March of 1870 a meteorite hit near Halifax,
Nova Scotia - near the opening of the Bedford
Basin. As reported, it brought with it some
strange occurrences, which were seen as far
as New Brunswick. This phenomena would have
passed over Sackville too (where Fenerty lived).
Since few meteorites have ever hit Canada, and
none ever to hit Nova Scotia (known), this would
have been much talked about. It's likely that
Fenerty's poem, To a Meteorite, was about this
one. The poem takes you on a journey through
space; wondering where the meteor came from.
Halifax Citizen; March 19, 1870
one thy history thou mysterious thing
Born of the rolling spheres!
Tell me the story of thy wandering
Through time’s uncounted years!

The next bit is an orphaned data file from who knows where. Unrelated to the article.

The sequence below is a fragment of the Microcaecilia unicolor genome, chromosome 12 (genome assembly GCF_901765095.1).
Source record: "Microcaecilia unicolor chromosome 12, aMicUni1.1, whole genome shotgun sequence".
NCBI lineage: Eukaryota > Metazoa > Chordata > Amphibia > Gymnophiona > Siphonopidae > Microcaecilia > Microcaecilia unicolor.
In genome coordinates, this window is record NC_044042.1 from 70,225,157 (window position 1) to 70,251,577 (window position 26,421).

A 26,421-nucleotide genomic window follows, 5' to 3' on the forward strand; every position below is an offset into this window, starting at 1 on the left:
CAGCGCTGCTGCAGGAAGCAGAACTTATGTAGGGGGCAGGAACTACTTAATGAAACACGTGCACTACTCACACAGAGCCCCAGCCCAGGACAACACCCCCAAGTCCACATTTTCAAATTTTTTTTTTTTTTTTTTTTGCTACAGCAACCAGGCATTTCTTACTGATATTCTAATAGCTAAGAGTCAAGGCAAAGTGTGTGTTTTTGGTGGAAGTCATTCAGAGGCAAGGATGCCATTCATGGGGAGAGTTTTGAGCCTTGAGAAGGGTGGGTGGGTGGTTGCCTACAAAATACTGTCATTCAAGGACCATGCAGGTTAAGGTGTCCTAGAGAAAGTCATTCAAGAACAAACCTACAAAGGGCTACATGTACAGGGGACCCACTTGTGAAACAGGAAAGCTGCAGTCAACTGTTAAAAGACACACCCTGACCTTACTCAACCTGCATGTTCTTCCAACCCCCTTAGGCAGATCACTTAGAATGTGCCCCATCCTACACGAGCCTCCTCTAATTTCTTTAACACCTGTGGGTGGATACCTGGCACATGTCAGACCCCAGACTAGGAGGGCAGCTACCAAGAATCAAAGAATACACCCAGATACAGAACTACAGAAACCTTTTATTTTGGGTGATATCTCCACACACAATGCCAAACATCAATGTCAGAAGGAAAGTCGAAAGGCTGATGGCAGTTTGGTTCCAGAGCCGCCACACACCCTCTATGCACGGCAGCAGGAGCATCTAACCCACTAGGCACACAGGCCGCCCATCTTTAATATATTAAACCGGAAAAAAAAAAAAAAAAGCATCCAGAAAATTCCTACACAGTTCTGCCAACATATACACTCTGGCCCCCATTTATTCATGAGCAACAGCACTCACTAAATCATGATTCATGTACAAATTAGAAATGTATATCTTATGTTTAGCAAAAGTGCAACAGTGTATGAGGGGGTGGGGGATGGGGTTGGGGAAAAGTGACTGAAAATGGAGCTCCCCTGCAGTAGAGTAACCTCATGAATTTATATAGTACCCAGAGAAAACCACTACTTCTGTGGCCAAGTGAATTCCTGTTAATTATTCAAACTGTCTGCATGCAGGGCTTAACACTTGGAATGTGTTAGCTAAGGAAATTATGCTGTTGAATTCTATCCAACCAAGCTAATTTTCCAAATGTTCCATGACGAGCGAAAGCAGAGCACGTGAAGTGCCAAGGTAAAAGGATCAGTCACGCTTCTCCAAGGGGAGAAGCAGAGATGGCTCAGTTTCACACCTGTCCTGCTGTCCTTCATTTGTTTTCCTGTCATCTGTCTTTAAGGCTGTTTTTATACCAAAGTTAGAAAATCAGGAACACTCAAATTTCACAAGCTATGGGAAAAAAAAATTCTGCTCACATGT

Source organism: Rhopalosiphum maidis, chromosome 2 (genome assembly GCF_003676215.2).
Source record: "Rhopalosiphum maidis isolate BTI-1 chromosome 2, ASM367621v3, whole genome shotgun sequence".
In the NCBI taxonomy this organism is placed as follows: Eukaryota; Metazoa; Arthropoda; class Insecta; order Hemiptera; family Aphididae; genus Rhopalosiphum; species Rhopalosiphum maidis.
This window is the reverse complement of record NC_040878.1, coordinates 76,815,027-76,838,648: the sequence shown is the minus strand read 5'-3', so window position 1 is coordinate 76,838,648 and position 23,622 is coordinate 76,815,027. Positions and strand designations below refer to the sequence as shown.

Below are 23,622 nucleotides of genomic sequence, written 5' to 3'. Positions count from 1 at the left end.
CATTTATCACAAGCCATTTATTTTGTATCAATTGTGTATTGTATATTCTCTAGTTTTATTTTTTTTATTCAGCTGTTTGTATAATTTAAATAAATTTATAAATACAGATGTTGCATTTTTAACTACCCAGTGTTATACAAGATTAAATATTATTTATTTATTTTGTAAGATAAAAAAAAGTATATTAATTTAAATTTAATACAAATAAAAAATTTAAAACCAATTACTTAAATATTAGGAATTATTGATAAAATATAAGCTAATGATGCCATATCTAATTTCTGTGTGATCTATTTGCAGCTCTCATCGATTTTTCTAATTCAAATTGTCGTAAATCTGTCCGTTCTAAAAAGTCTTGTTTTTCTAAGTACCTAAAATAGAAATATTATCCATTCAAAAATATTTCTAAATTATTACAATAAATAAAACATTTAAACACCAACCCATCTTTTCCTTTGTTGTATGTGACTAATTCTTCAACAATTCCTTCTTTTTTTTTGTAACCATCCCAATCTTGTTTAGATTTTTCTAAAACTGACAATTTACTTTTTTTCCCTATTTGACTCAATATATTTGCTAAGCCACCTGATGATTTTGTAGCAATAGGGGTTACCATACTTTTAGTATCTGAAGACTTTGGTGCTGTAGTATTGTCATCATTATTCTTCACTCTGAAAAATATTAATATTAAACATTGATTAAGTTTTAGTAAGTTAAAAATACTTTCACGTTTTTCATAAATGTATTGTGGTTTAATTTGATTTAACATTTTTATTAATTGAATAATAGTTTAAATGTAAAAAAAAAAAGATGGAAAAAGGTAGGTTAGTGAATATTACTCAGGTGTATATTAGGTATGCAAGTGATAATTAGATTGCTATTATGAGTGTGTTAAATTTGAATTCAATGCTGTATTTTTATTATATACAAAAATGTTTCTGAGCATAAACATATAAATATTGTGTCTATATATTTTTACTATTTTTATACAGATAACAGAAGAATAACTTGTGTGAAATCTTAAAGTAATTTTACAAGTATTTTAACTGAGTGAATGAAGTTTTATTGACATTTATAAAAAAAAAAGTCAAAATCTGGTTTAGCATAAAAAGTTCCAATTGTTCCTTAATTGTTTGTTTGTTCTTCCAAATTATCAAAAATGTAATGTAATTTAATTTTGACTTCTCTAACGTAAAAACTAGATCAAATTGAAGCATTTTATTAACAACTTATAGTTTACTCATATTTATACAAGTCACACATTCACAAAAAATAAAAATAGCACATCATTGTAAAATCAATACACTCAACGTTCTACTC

the same time another meteorite was making headlines,
it was called The Iron Creek Meteorite.
The 386 pound meteorite (over 91 percent iron),
is said to be Canada's largest. Struck many
years before it was found, it is believed to
have been moved from Strawstack Hill to Victoria
Mission around 1866. It is certain that W. F.
Butler saw it in the mission yard in 1870. Butler's
account was the first one to reach the general
public mentioning the reverence in which it
was held by the Indians: "No tribe or portion
of a tribe would pass in the vicinity without
paying a visit to the great medicine... The
old medicine men declared that its removal would
lead to great misfortunes, and that war, disease
and death of buffalo would afflict the tribes
of the Saskatchewan." (Sir. W. F. Butler,
The Great Lone Land, p. 304). Eventually these
things did happen to the tribe. The meteorite
is on display at the Alberta Museum. It's not
known which meteorite Fenerty wrote this poem
about, but it's likely it was one of these two,
placing the date he wrote it in 1870.